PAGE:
Dear ones all,
These are troubled times. Across the country, people of all ages, distinctions, classes, colors, religions, political parties and others are raising their voices in a cacophony, shouting for fair and due process, demanding equal and fair treatment.
In the past week, a woman of color (who served on the UUA Board of Trustees) was passed over by our UUA in preference for a man with white colored skin (who also served on the UUA Board of Trustees). Since then, there has been a furor over whether the person of color should have been chosen instead? But more, there is a furor over whether we have done enough as a denomination to advance people of color into professional paid positions.
My feeling is that we have not. I have watched our denomination grapple with what is a painfully difficult issue for many years and have myself been part of that effort. I have also watched our denomination cut funds for congregational training on the issue of race at the same time that revenue was dropping for our UUA.
There are not easy answers. No easy fixes. We hold ourselves to very high ideals. We strive and fail. We strive again. Sometimes, we fail again. This time, the outcry has led to the resignation of the President of the UUA, The Rev. Peter Morales, effective 4/1/17. See article HERE.
Since August, we at SUUS have been retooling parts of the congregation to prepare it for more focused attention on spiritual development and justice issues. It is my position that one cannot exist without the other. In the area of justice, we are creating opportunities for individual members to create small group teams to address those justice issues that specifically resonate with each team. The process is still new and in development. Next October, we will be conducting a congregation-wide social justice workshop with the Rev. Art Macdonald as our facilitator. It is a weekend-long workshop designed to help this congregation choose one or two broad justice issues to work on, as a whole congregation, if it so chooses. With these new structures in place, we will be in a better position to chart a course that has the capacity to be nimble in responding to the variety of issues that our society faces at this time and over time.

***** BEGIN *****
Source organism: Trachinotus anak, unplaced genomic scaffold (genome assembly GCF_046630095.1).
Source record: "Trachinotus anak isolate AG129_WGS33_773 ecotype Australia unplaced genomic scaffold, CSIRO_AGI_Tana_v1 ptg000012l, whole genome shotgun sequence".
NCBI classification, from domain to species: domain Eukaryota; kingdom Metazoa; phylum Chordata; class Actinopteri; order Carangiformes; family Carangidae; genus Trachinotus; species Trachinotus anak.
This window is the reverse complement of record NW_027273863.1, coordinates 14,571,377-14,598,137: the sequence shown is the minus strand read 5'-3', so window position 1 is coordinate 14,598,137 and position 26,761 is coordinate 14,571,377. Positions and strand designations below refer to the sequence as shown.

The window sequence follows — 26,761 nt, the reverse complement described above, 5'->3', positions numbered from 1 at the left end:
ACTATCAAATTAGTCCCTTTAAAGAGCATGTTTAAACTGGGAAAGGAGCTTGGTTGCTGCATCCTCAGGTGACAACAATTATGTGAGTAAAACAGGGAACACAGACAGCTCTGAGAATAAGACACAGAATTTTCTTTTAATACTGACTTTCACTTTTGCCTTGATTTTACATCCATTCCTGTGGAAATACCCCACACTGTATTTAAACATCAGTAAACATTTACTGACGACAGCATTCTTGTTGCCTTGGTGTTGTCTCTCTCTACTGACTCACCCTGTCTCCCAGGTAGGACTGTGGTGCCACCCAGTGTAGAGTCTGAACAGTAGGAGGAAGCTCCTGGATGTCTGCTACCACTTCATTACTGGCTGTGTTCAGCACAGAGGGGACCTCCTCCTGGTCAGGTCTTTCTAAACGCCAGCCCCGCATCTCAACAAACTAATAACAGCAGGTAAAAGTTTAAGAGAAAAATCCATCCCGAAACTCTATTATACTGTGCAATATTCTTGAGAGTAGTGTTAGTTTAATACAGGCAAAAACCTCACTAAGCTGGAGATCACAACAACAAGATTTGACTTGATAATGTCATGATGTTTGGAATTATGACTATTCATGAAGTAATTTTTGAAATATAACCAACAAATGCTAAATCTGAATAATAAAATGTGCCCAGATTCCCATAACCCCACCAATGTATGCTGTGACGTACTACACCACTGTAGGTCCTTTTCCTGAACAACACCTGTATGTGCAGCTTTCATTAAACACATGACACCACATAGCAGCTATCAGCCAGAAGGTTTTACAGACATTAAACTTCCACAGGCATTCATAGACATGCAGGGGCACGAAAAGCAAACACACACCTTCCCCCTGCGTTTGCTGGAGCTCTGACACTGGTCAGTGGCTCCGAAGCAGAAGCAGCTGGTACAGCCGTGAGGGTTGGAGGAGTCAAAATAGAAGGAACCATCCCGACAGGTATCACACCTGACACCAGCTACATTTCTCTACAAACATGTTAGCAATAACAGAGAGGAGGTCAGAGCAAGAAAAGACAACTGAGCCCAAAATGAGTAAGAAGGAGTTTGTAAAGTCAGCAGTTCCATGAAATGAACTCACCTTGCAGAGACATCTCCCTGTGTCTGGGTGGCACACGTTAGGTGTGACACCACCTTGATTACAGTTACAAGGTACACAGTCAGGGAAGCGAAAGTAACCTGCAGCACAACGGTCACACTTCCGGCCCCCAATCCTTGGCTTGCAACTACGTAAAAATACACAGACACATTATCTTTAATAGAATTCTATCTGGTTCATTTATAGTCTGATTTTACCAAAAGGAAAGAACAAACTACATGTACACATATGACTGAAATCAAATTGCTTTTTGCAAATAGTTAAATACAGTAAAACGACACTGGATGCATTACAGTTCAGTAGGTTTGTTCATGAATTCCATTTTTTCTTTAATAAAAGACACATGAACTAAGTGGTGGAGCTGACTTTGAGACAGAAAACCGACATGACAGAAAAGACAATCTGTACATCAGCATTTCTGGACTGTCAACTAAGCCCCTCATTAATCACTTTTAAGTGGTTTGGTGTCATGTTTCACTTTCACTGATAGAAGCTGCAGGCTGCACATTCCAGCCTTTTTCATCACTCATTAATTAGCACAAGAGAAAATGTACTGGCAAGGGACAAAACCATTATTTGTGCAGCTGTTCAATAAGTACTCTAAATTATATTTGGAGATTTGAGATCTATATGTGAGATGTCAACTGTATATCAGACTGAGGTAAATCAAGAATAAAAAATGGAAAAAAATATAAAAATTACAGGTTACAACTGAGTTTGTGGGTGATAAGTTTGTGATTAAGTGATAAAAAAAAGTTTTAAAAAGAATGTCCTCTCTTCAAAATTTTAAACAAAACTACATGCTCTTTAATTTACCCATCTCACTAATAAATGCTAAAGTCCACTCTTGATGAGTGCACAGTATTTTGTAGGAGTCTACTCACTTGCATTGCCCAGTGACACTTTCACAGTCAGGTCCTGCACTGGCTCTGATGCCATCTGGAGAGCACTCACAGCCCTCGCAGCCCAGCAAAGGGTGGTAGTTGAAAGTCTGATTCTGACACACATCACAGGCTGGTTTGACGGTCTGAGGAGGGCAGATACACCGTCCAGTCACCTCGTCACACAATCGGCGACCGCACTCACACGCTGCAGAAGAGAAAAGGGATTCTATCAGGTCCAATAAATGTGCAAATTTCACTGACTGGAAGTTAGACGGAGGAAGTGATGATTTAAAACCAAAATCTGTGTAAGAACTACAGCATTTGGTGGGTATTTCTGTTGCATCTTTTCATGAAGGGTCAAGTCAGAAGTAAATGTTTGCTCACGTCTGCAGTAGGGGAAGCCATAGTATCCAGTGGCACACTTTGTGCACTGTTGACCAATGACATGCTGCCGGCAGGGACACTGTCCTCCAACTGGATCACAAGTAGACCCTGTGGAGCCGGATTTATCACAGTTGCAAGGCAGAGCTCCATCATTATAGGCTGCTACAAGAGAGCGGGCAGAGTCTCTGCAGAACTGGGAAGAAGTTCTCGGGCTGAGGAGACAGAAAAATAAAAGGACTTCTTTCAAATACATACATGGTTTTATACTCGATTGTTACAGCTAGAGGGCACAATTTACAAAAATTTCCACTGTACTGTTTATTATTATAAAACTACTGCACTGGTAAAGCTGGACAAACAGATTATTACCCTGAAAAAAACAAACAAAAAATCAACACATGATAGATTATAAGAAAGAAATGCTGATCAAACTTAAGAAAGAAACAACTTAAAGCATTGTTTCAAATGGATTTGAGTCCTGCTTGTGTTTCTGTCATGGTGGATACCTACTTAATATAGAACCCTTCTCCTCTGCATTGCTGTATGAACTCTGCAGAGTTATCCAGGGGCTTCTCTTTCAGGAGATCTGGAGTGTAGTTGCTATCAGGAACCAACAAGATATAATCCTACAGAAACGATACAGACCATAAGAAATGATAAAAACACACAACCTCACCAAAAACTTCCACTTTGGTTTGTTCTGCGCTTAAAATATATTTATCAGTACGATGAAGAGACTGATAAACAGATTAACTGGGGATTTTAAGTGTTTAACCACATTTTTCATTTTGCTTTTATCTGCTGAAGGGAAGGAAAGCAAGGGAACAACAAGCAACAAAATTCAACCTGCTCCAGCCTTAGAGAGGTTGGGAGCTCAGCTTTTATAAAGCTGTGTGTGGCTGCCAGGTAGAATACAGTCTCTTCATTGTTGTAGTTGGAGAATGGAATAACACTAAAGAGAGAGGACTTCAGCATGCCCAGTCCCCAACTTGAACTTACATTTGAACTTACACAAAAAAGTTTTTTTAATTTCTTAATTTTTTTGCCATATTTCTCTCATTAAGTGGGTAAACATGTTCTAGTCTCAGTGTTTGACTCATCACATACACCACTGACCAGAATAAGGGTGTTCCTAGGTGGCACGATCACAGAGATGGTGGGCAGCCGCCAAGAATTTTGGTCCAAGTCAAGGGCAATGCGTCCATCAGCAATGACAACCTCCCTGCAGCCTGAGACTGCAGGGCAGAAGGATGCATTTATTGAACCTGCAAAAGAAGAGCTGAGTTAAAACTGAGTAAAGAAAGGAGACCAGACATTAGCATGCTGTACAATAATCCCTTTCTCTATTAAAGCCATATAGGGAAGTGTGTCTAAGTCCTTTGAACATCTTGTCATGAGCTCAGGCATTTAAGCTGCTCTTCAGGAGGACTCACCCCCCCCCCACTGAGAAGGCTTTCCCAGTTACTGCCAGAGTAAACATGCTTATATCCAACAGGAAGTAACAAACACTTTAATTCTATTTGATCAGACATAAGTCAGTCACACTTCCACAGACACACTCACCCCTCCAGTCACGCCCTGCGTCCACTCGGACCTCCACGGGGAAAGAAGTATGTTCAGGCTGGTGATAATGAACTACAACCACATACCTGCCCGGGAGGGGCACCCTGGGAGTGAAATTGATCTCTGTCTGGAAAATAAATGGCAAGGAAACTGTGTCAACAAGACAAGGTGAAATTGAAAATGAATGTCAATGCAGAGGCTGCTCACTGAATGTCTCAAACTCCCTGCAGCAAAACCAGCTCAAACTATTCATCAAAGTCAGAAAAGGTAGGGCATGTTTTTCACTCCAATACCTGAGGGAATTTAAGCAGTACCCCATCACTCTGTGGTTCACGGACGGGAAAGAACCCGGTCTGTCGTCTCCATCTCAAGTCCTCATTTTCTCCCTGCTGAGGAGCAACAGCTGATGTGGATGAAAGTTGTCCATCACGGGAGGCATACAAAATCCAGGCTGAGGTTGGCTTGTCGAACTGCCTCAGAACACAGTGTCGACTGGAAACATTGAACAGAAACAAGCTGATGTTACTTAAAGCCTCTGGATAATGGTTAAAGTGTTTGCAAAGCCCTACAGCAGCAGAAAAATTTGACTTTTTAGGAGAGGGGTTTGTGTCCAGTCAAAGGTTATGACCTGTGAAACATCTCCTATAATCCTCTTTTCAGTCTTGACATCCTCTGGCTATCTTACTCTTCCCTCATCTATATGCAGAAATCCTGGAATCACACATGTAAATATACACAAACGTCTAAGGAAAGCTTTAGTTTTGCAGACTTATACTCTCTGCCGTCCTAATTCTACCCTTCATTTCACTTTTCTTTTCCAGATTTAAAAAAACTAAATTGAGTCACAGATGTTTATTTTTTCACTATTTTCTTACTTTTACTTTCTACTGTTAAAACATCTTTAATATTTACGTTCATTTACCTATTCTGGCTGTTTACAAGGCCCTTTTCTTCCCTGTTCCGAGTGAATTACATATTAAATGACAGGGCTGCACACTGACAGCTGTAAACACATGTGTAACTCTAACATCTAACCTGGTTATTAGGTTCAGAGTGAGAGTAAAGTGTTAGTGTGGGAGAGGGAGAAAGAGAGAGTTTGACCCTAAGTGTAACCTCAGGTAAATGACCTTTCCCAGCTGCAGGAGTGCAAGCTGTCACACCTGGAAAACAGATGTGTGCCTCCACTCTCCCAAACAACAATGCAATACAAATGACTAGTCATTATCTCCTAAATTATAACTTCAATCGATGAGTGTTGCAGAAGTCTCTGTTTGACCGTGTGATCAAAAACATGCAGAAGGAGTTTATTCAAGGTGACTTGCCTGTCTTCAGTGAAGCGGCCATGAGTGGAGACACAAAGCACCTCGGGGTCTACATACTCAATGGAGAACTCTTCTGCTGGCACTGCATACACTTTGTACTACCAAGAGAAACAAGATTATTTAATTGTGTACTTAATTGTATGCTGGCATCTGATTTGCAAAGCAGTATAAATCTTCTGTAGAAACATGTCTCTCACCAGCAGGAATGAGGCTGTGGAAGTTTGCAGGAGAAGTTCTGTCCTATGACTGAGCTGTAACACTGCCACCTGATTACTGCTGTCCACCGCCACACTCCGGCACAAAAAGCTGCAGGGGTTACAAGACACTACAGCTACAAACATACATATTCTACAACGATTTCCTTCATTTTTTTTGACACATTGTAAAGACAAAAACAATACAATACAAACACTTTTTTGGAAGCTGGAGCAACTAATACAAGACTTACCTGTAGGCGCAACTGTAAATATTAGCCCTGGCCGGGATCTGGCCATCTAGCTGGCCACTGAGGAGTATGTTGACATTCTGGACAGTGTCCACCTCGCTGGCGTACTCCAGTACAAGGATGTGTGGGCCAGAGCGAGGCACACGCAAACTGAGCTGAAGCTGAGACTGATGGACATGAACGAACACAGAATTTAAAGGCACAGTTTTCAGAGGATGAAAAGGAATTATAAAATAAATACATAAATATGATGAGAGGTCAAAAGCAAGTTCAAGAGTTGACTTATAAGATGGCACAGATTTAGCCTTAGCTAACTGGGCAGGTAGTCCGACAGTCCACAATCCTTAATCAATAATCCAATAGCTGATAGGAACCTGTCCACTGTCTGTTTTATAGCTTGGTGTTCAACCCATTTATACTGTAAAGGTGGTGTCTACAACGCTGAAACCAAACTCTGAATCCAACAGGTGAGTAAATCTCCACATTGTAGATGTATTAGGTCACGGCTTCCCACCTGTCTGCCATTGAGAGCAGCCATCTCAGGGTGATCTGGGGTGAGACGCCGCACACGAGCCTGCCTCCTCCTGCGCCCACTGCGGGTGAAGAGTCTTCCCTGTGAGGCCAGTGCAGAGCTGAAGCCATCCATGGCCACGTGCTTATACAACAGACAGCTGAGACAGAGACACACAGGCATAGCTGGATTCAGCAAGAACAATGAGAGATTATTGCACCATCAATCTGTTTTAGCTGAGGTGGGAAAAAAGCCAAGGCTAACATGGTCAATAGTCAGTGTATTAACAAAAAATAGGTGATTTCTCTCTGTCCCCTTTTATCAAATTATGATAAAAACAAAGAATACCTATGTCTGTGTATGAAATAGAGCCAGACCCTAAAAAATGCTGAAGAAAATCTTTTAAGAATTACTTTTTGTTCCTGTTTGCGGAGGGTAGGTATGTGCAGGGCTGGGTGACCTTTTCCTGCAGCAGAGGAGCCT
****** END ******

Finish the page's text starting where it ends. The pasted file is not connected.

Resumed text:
But, in the meantime, our denomination is struggling to live up to our ideals. I daresay it will always do so. Our nation is doing likewise. It will also always do so. And, it is up to us to continue to adjust and set a course toward greater effectiveness at supporting those at the margins and each other.
The one thing I do know is that the more we are divided and the more we cast blame, the less likely we will accomplish much of anything. Now is the time for us to support each other, including our denomination, while also insisting on accountability and progress toward the support of human rights everywhere.
The arc of the moral universe is long, and we must persevere.